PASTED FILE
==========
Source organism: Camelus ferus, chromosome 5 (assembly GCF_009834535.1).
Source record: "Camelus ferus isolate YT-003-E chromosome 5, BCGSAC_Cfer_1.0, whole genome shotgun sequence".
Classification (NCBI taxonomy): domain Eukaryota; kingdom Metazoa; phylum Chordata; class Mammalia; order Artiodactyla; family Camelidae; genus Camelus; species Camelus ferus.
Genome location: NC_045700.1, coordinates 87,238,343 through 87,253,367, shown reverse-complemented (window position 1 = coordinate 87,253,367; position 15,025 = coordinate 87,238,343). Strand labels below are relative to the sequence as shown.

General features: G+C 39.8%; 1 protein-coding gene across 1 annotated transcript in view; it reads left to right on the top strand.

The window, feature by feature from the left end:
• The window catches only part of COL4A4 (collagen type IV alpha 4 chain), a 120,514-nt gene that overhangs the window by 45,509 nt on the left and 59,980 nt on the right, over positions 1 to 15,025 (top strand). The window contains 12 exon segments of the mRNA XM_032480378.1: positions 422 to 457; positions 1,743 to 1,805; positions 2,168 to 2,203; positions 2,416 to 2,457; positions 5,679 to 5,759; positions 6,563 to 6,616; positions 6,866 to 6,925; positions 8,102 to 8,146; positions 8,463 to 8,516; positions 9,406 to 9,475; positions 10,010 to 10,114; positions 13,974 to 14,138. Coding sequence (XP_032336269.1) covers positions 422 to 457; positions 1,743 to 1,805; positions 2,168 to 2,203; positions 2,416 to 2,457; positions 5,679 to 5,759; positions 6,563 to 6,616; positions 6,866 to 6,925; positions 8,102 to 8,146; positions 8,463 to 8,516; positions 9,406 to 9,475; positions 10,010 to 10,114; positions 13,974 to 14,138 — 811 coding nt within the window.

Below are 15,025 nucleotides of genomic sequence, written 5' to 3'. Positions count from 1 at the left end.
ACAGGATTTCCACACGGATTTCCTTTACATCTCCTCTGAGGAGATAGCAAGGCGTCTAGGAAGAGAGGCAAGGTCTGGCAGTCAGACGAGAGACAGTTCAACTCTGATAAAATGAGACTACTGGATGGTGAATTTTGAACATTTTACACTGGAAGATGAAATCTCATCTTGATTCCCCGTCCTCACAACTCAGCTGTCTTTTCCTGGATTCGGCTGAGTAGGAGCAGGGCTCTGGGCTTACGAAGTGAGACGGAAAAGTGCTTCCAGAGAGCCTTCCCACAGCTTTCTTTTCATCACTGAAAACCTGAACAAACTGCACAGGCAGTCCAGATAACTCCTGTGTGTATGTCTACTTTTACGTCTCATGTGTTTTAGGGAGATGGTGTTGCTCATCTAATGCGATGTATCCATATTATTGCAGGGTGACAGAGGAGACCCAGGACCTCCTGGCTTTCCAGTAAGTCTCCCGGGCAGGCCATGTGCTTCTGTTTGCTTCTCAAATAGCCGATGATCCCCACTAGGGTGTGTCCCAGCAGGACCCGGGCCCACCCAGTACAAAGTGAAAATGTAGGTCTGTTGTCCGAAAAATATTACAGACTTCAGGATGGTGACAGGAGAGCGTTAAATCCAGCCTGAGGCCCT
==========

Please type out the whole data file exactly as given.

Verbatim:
Source organism: Camelus ferus, chromosome 5 (assembly GCF_009834535.1).
Source record: "Camelus ferus isolate YT-003-E chromosome 5, BCGSAC_Cfer_1.0, whole genome shotgun sequence".
Classification (NCBI taxonomy): domain Eukaryota; kingdom Metazoa; phylum Chordata; class Mammalia; order Artiodactyla; family Camelidae; genus Camelus; species Camelus ferus.
Genome location: NC_045700.1, coordinates 87,238,343 through 87,253,367, shown reverse-complemented (window position 1 = coordinate 87,253,367; position 15,025 = coordinate 87,238,343). Strand labels below are relative to the sequence as shown.

General features: G+C 39.8%; 1 protein-coding gene across 1 annotated transcript in view; it reads left to right on the top strand.

The window, feature by feature from the left end:
• The window catches only part of COL4A4 (collagen type IV alpha 4 chain), a 120,514-nt gene that overhangs the window by 45,509 nt on the left and 59,980 nt on the right, over positions 1 to 15,025 (top strand). The window contains 12 exon segments of the mRNA XM_032480378.1: positions 422 to 457; positions 1,743 to 1,805; positions 2,168 to 2,203; positions 2,416 to 2,457; positions 5,679 to 5,759; positions 6,563 to 6,616; positions 6,866 to 6,925; positions 8,102 to 8,146; positions 8,463 to 8,516; positions 9,406 to 9,475; positions 10,010 to 10,114; positions 13,974 to 14,138. Coding sequence (XP_032336269.1) covers positions 422 to 457; positions 1,743 to 1,805; positions 2,168 to 2,203; positions 2,416 to 2,457; positions 5,679 to 5,759; positions 6,563 to 6,616; positions 6,866 to 6,925; positions 8,102 to 8,146; positions 8,463 to 8,516; positions 9,406 to 9,475; positions 10,010 to 10,114; positions 13,974 to 14,138 — 811 coding nt within the window.

Below are 15,025 nucleotides of genomic sequence, written 5' to 3'. Positions count from 1 at the left end.
ACAGGATTTCCACACGGATTTCCTTTACATCTCCTCTGAGGAGATAGCAAGGCGTCTAGGAAGAGAGGCAAGGTCTGGCAGTCAGACGAGAGACAGTTCAACTCTGATAAAATGAGACTACTGGATGGTGAATTTTGAACATTTTACACTGGAAGATGAAATCTCATCTTGATTCCCCGTCCTCACAACTCAGCTGTCTTTTCCTGGATTCGGCTGAGTAGGAGCAGGGCTCTGGGCTTACGAAGTGAGACGGAAAAGTGCTTCCAGAGAGCCTTCCCACAGCTTTCTTTTCATCACTGAAAACCTGAACAAACTGCACAGGCAGTCCAGATAACTCCTGTGTGTATGTCTACTTTTACGTCTCATGTGTTTTAGGGAGATGGTGTTGCTCATCTAATGCGATGTATCCATATTATTGCAGGGTGACAGAGGAGACCCAGGACCTCCTGGCTTTCCAGTAAGTCTCCCGGGCAGGCCATGTGCTTCTGTTTGCTTCTCAAATAGCCGATGATCCCCACTAGGGTGTGTCCCAGCAGGACCCGGGCCCACCCAGTACAAAGTGAAAATGTAGGTCTGTTGTCCGAAAAATATTACAGACTTCAGGATGGTGACAGGAGAGCGTTAAATCCAGCCTGAGGCCCT